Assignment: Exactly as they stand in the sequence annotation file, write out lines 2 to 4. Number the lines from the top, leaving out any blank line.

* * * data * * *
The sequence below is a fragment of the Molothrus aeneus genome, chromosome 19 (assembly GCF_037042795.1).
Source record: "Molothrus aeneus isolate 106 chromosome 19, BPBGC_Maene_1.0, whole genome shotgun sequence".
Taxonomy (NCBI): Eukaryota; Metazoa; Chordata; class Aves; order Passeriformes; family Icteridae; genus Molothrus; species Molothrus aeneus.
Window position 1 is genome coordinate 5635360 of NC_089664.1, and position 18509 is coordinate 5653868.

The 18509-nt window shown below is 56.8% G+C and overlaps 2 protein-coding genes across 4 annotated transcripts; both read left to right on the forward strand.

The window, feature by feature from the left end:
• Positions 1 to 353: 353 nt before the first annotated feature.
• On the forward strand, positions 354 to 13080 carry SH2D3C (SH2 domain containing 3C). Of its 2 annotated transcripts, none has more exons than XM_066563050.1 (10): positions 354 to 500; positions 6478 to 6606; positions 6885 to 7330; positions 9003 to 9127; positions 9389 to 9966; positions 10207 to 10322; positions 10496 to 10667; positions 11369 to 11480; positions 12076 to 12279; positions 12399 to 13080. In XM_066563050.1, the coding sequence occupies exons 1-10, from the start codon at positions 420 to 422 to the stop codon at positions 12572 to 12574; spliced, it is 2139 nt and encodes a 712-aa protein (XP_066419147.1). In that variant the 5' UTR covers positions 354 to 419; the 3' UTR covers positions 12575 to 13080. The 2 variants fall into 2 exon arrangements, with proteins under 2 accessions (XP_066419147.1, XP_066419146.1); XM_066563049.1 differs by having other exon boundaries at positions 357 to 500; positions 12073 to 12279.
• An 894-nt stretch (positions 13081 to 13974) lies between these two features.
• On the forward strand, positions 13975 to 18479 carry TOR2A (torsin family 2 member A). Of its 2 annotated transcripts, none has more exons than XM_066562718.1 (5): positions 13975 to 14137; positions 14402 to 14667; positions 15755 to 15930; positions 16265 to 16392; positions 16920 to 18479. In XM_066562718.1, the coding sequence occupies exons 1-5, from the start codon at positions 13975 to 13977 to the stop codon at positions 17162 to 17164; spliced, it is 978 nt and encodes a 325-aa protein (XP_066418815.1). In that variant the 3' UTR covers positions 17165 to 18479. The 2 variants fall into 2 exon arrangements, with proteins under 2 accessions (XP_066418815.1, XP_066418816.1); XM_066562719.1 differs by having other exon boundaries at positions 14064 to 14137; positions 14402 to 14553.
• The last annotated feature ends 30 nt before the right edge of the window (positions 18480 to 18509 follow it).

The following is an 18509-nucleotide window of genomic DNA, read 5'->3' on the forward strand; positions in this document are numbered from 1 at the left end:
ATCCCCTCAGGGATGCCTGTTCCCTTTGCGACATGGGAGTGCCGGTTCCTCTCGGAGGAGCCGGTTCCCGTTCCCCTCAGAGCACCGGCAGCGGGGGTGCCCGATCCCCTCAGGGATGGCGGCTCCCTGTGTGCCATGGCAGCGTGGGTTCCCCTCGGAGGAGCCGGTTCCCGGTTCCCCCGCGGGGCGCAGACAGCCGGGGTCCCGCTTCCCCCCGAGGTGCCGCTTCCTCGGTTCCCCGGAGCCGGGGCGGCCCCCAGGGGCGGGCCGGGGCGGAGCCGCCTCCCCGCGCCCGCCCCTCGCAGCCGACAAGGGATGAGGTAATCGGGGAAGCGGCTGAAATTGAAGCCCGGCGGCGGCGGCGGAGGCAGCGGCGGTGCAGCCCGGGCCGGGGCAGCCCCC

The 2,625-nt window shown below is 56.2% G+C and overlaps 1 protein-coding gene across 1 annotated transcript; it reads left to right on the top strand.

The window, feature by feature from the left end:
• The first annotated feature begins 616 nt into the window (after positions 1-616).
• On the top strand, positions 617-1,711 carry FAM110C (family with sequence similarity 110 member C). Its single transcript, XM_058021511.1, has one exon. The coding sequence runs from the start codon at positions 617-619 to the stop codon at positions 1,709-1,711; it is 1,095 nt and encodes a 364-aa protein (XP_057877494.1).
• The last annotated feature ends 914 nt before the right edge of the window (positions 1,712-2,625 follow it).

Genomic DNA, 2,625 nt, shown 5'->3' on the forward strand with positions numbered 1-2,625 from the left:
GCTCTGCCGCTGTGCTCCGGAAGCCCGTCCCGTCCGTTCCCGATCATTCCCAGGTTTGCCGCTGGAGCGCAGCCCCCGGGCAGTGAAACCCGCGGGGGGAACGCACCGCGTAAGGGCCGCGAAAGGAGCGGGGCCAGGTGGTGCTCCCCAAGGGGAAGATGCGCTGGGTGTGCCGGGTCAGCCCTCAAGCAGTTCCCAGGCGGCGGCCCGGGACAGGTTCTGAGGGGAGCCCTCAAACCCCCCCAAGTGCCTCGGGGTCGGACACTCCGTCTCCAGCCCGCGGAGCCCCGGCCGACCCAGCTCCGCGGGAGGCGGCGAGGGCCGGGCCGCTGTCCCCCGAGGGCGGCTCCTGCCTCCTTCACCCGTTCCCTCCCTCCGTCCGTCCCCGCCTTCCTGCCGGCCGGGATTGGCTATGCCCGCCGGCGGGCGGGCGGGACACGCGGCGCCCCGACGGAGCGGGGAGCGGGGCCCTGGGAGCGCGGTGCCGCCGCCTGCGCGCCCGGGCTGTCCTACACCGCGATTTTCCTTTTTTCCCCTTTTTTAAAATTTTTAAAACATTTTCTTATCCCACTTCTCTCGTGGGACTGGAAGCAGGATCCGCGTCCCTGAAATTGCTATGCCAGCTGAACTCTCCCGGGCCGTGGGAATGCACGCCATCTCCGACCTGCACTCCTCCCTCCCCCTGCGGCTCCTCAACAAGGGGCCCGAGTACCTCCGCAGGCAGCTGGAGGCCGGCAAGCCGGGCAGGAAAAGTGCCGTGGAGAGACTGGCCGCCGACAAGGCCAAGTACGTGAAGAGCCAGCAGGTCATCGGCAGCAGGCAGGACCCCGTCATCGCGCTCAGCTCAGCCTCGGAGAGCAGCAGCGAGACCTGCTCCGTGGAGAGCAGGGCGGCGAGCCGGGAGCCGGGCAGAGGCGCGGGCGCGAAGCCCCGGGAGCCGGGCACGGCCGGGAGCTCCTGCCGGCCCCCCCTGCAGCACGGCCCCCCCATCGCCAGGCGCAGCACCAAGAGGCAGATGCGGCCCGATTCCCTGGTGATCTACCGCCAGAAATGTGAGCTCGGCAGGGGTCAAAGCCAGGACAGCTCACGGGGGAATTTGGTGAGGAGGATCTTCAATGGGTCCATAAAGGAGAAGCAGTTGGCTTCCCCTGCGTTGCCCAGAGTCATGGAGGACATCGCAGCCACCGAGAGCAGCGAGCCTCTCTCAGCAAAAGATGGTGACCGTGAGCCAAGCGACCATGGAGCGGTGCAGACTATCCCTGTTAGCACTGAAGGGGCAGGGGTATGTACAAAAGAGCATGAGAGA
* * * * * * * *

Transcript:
Source record: "Molothrus aeneus isolate 106 chromosome 19, BPBGC_Maene_1.0, whole genome shotgun sequence".
Taxonomy (NCBI): Eukaryota; Metazoa; Chordata; class Aves; order Passeriformes; family Icteridae; genus Molothrus; species Molothrus aeneus.
Window position 1 is genome coordinate 5635360 of NC_089664.1, and position 18509 is coordinate 5653868.